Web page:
People who are thinking depressing thoughts find their working memory capacity is reduced, a new study confirms.
This is because the attention of people thinking depressing thoughts is automatically attracted to other depressing things.
Working memory is vital to our ability to hold information in short-term memory and manipulate it.
The study’s authors explain:
“For example, remembering a grocery list requires maintaining list items while also attending to competing demands such as those inherent in navigating one’s way through the grocery store.
Indeed, complex span performance is broadly associated with higher-order cognitive performance both in and out of the laboratory.” (Hubbard et al., 2015)
The new study helps explain why depression is frequently linked to problems concentrating and with day-to-day memory.
The problem is that when the mind is taken up with depressing thoughts, it finds it difficult to concentrate on ordinary, everyday goals.
For the study, people were asked to remember various pieces of information while they were being periodically disrupted.
In fact, just like people have to do every day.
Sometimes, though, the interruptions were neutral and other times depressing.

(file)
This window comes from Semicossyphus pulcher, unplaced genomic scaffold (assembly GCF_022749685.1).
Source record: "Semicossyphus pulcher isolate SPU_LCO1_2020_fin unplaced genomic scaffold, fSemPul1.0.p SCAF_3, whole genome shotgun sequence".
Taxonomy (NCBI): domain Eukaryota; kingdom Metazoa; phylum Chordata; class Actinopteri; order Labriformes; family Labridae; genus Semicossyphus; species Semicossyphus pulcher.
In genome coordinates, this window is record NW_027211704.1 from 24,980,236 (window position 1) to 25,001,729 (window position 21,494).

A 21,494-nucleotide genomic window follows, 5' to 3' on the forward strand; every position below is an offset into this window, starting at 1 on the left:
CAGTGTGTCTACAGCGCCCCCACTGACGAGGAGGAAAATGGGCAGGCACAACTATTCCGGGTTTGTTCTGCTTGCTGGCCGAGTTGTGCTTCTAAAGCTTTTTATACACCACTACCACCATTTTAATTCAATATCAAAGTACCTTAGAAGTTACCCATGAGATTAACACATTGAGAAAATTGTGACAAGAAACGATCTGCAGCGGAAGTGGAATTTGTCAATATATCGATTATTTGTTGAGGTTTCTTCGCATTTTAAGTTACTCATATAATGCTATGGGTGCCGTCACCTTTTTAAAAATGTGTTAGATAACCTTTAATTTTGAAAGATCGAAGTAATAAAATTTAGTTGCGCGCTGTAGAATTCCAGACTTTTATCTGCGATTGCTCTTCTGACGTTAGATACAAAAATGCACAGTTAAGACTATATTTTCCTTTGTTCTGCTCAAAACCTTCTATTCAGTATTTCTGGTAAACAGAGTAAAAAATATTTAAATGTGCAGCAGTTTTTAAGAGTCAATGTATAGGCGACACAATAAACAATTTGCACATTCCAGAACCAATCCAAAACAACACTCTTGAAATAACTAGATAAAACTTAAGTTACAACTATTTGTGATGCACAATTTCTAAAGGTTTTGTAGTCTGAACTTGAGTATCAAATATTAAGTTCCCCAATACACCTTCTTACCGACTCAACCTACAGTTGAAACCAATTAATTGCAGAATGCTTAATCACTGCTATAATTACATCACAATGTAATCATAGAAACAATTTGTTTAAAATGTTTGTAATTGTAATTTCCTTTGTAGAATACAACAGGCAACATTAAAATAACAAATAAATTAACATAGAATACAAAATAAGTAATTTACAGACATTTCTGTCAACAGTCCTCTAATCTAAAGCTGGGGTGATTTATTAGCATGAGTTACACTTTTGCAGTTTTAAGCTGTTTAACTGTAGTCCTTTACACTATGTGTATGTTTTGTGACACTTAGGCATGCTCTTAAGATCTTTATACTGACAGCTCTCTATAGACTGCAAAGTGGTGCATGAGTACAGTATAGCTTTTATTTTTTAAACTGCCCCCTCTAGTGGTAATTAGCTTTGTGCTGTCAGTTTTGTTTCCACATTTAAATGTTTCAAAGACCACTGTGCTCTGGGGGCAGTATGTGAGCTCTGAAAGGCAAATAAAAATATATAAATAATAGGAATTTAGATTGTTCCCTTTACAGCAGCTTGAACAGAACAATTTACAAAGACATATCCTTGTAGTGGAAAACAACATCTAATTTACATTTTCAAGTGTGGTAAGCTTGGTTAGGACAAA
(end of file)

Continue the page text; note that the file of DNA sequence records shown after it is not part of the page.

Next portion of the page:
People who were thinking depressing thoughts found it more difficult to ignore the depressing information and they got distracted.
The authors explain:
“Results from these studies imply that mood-congruent information [in other words the depressing interruptions] evokes controlled attention deficits in individuals with depressed mood.
If mood-congruent information is not able to be efficiently removed from the focus of attention, we would expect this to result in a relative decrease in working-memory capacity for individuals with depressed mood compared to those without depressed mood.”
The study’s authors concluded:
“Such deficits take a personal toll on these individuals with depressed mood and have societal consequences via loss of productivity and an increased rate of disability.
It is likely that persistent thinking about affectively negative, mood congruent information … can impair real-world functioning for those with depressed mood.”
The research is published in the journal Cognition and Emotion (Hubbard et al., 2015).
About the author
Psychologist, Jeremy Dean, PhD is the founder and author of PsyBlog. He holds a doctorate in psychology from University College London and two other advanced degrees in psychology.
He has been writing about scientific research on PsyBlog since 2004. He is also the author of the book “Making Habits, Breaking Habits” (Da Capo, 2003) and several ebooks:
- Accept Yourself: How to feel a profound sense of warmth and self-compassion
- The Anxiety Plan: 42 Strategies For Worry, Phobias, OCD and Panic
- Spark: 17 Steps That Will Boost Your Motivation For Anything
- Activate: How To Find Joy Again By Changing What You Do
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